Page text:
2. I have a stretchy plastic owl bracelet my daughter picked up for me from the $1 bin at Target. It was a joke but I started putting it on before I’d write to remind me why it was so important to do what I love.

    The paint is almost rubbed off most of the owls now but in writing this post I looked for a picture to share and I found the brand so … I’m going to pick up a few more. I mean, they’re a dollar. 🙂

  3. Fun post, Susannah! I had a lovely watercolor of the cliffs near Port Isaac, Cornwall (my character’s homeland) on the wall by my desk, but that darn morning sun would not leave it alone. Sigh. I had to move my inspirational watercolor. Still looking. Thanks for the nudge! –kate / c. t. collier

    • I have other inspirational things too, like a “fake” check for a million dollars made out to me and pinned up on the bulletin board in front of my face. 🙂 I hope you find a good spot for your watercolor! And do you mean Cornwall as in England? Because after reading duMaurier and watching the new Poldark series, I desperately want to go there.

  4. Poor Seamus is doing his sheeply best to inspire you and you get a DOG to keep him company, how could you (tempewytch wanders off muttering and hugging her Paddington Bear lol)

  5. I love your little sheep. I want one! Recently I printed a copy of Caravaggio’s Card Sharps to remind me that in every scene, currents of motivation should be swirling around. The composition was unique for that period because it was asymmetrical: triangular and directs your eye from point to point expertly. First you see the two card players and someone watching on. Then you realize that the guy watching is peeking at the cards of one player and signaling to another and that other playing has a card tucked in the back of his pants that he’s reaching for.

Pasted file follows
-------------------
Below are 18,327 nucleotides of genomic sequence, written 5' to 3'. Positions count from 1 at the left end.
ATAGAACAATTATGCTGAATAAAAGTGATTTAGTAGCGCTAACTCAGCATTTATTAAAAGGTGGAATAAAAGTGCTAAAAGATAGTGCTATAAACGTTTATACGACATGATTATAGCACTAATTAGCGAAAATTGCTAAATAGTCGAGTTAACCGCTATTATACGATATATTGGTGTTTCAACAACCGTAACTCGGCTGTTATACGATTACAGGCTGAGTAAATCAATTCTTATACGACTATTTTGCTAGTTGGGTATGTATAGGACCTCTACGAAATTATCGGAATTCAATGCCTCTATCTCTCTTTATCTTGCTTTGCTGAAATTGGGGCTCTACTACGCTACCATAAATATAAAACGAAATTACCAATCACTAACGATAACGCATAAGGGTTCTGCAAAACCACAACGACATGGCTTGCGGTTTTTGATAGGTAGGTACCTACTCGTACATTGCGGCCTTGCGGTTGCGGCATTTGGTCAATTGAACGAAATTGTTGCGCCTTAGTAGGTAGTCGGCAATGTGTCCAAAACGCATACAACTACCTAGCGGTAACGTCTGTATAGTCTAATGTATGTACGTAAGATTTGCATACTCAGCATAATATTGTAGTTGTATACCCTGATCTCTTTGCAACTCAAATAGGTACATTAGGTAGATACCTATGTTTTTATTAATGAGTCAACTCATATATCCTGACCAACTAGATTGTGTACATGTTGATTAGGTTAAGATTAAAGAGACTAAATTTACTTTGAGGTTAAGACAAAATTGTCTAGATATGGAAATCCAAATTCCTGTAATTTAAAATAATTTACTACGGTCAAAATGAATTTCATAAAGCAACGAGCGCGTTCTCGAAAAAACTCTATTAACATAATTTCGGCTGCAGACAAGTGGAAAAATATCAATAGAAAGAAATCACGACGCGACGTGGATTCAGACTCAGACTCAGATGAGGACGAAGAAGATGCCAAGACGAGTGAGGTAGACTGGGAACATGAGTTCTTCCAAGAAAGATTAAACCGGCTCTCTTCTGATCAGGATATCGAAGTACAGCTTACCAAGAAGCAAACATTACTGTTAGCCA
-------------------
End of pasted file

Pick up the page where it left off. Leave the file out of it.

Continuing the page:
6. When we were at Bouchercon in New Orleans Julie and Liz were headed off to some woo-woo store. I asked them to buy me a rock that would enhance creativity. They brought back a polished amethyst which I deposited in my purse and promptly forgot. I found it a couple of months ago and added it to the small collection of odd items on the corner of my desk. It’s smooth and cool. While I’m thinking I find myself picking it up and rubbing my thumb across one side. Do I feel more creative? No. But it is comforting.

  7. I love all your stuffed animal stories. I don’t really collect them, but I do have a few. I have a super soft sheep whom I hug when things get really bad (fortunately, no often). My husband named her Lana Lynn. (Say it fast.) She lives in our living room where I can keep an eye on her. 😉

  8. A dear friend gave me a candle to light for inspiration. And it worked! Was it the power of suggestion? Butt in chair? Not sure, but I used that candle up and have to get another one. Hoping it works as well as candle number one.

  9. I have a general animal mascot for my series – the alligator. I tried bonding with an alligator doggy toy I bought, but then my pup got to it so now it’s his. But I have gator earrings, necklaces, etc. I know one day I’ll find a stuffed gator that speaks to me. It’s a little sad to see the stuffing coming out of the one I had, but my Pogo does love it.

    P.S. I want your day job!!

  10. I have a quartz crystal which I programmed years ago to be my “writing crystal.” The idea was suggested by my psychic friend, Linda Bennett and it seems to work. It’s in a mesh bag pinned to the bulletin board over my desk. The bag keeps others from touching it and messing up the intent. (To program a crystal, put it in salt water for a moment, then put it outside in the moonlight for two nights. Tell it what you want it to help with.) Try it. Hey, it couldn’t hurt!
    I also have a spoiled cat named Shadow who thinks she helps by lying on my desk while I work. Sometimes she walks on the keyboard. Not helpful.